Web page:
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HVAC- Install

Jackalope

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After having this thing running for a day I have to say I like it. Manages the humidity in the house very well and is pretty damn quiet. So much so you can actually hear the refrigerant going through the lines when standing below it instead of a blower running It's a 3-ton unit but since it's a variable speed fan and dual-stage compressor it mostly runs in the low stage and operates as a 1.5-ton unit and at half fan speed. That should be nice on the old energy bill.

I have two more 2-ton units that I'll eventually replace with something similar when they crap out. One does the upstairs and the other does the master bedroom, bath, kitchen side of the house.
 

Jackalope

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Today I learned.

The rule of a 20a circuit requires 12 gauge wire, and 30a circuit requires 10ga wire is really just a rule of thumb. There are variables like solid wire, twisted pair, strand number, copper, aluminum, and length that come in to play when sizing wire for amperage.

When I installed the outdoor condensing unit the data plate said "Max fuse amp circuit breaker 30a (MOP), minimum circuit amp (MCA) 19.5. Well shit. It should be good on the existing 20a circuit as it's above the minimum. Wrong. That sucker has popped that breaker 3 times in the last two weeks. Realizing I needed to run a 30a circuit and upgrade to 10gauge wire I prepared myself to get butt raped as the unit is all the way across the house from the panel.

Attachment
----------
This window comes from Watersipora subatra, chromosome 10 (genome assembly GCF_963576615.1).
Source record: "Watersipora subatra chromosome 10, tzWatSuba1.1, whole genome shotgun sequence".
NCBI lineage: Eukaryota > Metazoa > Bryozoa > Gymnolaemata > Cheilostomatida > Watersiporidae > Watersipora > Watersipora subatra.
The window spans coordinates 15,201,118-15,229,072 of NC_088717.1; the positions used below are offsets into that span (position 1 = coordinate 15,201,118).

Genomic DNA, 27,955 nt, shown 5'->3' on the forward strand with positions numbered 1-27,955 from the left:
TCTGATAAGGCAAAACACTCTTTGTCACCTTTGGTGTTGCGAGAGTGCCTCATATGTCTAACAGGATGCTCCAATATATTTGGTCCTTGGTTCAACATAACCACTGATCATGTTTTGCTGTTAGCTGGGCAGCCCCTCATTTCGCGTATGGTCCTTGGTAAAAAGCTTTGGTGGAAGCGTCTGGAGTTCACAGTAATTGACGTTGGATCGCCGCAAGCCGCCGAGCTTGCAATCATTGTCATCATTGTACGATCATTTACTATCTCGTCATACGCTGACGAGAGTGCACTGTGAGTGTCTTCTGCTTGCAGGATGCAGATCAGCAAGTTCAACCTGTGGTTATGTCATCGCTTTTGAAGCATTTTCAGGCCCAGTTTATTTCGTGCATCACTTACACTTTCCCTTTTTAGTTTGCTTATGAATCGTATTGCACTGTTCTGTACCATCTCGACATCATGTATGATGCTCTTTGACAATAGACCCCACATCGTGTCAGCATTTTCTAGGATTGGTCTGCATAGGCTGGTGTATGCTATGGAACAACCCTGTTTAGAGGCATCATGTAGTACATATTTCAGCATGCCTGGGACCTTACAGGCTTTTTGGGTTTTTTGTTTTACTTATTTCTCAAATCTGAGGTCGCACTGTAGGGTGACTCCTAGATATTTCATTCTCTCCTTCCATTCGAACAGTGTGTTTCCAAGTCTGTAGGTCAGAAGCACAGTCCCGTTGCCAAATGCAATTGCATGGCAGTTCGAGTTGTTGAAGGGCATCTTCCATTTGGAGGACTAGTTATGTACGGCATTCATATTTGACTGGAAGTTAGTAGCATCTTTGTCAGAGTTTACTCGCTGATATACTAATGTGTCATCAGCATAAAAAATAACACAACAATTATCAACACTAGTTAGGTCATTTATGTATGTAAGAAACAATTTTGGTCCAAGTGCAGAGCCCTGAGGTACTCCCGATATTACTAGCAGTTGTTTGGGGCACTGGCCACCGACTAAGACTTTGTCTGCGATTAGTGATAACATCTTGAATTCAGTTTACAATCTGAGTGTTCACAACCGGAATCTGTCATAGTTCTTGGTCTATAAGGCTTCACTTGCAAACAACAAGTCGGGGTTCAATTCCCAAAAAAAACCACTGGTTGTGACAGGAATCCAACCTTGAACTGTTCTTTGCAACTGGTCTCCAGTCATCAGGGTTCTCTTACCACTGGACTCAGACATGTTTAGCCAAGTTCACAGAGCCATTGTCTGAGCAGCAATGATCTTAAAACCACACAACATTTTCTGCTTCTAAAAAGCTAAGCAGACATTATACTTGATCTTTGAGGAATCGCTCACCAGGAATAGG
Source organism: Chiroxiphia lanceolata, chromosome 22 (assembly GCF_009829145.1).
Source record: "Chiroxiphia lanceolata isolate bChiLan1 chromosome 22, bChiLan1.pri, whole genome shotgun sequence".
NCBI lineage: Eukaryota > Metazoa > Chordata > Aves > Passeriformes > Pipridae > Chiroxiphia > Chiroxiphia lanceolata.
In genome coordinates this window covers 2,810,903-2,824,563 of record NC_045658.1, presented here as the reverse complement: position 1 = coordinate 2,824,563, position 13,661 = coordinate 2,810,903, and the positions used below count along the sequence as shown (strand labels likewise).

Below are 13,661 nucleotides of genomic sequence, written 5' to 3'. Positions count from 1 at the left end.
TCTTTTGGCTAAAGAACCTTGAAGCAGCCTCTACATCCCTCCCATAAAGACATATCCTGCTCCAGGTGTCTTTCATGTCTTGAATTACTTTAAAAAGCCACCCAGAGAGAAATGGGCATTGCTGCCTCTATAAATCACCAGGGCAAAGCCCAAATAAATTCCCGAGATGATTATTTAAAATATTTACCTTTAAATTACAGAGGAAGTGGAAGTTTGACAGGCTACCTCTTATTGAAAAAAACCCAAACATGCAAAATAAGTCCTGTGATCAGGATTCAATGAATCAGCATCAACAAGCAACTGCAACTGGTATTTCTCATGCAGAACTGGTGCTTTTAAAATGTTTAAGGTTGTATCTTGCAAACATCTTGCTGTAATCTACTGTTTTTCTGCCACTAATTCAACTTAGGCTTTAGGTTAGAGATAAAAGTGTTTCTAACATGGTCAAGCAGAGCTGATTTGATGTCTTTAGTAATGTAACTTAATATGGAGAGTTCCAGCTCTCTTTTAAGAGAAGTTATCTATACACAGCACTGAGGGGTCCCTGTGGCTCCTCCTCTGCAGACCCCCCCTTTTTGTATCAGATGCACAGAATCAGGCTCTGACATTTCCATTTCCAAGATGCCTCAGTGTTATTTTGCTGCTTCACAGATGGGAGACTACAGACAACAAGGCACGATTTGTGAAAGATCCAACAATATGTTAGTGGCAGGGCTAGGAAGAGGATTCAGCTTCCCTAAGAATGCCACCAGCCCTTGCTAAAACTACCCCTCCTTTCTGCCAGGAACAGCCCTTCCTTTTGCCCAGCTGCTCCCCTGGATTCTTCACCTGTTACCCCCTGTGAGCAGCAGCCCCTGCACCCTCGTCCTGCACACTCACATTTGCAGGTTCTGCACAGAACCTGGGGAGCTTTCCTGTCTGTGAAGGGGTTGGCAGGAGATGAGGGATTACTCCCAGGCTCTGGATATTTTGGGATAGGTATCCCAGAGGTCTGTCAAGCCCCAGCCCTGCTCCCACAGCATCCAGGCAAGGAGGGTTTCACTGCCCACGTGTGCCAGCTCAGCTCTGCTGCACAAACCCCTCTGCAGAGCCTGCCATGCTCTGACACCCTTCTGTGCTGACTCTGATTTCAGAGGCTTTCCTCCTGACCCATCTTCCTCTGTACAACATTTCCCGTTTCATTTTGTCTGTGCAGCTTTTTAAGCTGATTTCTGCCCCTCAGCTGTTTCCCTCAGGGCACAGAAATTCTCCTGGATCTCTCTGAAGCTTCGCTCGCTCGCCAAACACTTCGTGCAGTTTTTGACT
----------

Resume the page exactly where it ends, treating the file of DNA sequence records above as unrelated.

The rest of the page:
I pulled up NEC to do some reading. Apparently this exact situation is referenced regarding a single condensing unit on a dedicated circuit. And to my surprise it's perfectly up to code in this situation to put in a 30a breaker and use 12 gauge wire so long as the wire is sized to meet the minimum circuit amperage (MCA). Which kind of makes sense of why the data plate gives a minimum and maximum circuit size instead of just listing an amperage like most things do. The amp spike is temporary when the compressor kicks on. And the overload protection in the condenser is set to trip before the wire would be in any danger of overheating. When it comes to HVAC condensing units the breaker exists for circuit faults and not overload protection.